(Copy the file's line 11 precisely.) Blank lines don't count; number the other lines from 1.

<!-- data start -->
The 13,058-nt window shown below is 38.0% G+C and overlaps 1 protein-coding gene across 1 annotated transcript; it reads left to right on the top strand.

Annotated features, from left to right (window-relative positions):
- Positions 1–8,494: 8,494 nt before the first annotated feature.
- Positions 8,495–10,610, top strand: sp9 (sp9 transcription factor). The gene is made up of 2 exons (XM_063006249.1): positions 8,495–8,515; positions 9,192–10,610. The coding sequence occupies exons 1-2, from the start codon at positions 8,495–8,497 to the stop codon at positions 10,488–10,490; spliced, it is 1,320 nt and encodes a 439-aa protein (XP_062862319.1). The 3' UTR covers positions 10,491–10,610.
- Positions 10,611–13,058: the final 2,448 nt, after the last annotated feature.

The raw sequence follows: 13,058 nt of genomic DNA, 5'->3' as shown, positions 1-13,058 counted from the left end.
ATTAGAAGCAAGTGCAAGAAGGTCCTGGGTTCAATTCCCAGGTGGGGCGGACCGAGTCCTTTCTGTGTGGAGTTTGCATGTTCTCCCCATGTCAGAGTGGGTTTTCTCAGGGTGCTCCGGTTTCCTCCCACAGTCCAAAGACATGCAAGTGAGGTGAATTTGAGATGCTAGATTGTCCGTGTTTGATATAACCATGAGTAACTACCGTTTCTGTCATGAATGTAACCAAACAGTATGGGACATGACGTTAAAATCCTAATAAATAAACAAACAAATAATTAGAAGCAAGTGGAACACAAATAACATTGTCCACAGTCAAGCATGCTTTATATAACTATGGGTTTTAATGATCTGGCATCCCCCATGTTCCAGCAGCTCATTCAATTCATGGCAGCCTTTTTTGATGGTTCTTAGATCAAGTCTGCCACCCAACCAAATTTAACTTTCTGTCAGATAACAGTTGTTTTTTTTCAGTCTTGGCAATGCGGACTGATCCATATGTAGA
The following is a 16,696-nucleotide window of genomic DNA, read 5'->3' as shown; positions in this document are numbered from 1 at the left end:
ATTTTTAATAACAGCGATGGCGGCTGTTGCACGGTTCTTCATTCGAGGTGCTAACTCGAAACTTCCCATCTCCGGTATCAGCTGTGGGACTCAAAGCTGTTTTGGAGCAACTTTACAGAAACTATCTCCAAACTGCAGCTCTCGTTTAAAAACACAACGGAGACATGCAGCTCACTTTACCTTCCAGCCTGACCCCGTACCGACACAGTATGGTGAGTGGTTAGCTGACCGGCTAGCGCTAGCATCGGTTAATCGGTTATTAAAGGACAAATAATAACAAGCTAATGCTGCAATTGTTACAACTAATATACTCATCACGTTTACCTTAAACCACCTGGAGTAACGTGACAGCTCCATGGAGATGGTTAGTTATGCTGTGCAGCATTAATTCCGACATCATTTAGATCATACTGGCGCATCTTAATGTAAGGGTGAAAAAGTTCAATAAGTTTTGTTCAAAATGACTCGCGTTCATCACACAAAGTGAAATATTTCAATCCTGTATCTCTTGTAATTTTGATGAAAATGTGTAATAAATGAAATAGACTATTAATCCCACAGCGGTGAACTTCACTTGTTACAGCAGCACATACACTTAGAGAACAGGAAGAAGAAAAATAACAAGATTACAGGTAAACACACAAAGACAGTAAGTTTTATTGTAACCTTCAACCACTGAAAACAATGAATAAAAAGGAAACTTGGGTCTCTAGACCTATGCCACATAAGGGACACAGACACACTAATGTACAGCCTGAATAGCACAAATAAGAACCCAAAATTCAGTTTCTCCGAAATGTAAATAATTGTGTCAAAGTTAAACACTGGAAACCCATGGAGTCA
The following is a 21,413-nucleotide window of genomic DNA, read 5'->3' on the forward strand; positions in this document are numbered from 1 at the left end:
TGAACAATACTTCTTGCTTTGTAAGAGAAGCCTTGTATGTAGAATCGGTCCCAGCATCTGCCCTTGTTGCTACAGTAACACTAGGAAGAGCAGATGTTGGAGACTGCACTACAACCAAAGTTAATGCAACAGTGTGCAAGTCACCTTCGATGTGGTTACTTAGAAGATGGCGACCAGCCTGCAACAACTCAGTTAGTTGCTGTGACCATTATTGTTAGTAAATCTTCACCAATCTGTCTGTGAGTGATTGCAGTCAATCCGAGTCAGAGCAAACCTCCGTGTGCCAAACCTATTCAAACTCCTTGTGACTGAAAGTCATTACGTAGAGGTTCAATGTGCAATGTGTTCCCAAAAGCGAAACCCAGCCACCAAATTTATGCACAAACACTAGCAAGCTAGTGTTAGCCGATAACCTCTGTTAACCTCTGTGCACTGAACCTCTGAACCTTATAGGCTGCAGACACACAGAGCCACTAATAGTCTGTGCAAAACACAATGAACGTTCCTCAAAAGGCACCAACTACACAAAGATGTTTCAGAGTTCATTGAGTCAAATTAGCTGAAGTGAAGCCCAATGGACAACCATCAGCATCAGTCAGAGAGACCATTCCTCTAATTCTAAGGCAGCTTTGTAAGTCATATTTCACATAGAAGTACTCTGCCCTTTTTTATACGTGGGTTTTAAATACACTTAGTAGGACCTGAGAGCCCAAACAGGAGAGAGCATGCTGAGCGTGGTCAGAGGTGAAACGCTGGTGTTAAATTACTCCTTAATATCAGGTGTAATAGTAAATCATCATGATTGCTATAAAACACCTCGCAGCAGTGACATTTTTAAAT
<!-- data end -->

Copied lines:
TGAACAATACTTCTTGCTTTGTAAGAGAAGCCTTGTATGTAGAATCGGTCCCAGCATCTGCCCTTGTTGCTACAGTAACACTAGGAAGAGCAGATGTTGGAGACTGCACTACAACCAAAGTTAATGCAACAGTGTGCAAGTCACCTTCGATGTGGTTACTTAGAAGATGGCGACCAGCCTGCAACAACTCAGTTAGTTGCTGTGACCATTATTGTTAGTAAATCTTCACCAATCTGTCTGTGAGTGATTGCAGTCAATCCGAGTCAGAGCAAACCTCCGTGTGCCAAACCTATTCAAACTCCTTGTGACTGAAAGTCATTACGTAGAGGTTCAATGTGCAATGTGTTCCCAAAAGCGAAACCCAGCCACCAAATTTATGCACAAACACTAGCAAGCTAGTGTTAGCCGATAACCTCTGTTAACCTCTGTGCACTGAACCTCTGAACCTTATAGGCTGCAGACACACAGAGCCACTAATAGTCTGTGCAAAACACAATGAACGTTCCTCAAAAGGCACCAACTACACAAAGATGTTTCAGAGTTCATTGAGTCAAATTAGCTGAAGTGAAGCCCAATGGACAACCATCAGCATCAGTCAGAGAGACCATTCCTCTAATTCTAAGGCAGCTTTGTAAGTCATATTTCACATAGAAGTACTCTGCCCTTTTTTATACGTGGGTTTTAAATACACTTAGTAGGACCTGAGAGCCCAAACAGGAGAGAGCATGCTGAGCGTGGTCAGAGGTGAAACGCTGGTGTTAAATTACTCCTTAATATCAGGTGTAATAGTAAATCATCATGATTGCTATAAAACACCTCGCAGCAGTGACATTTTTAAAT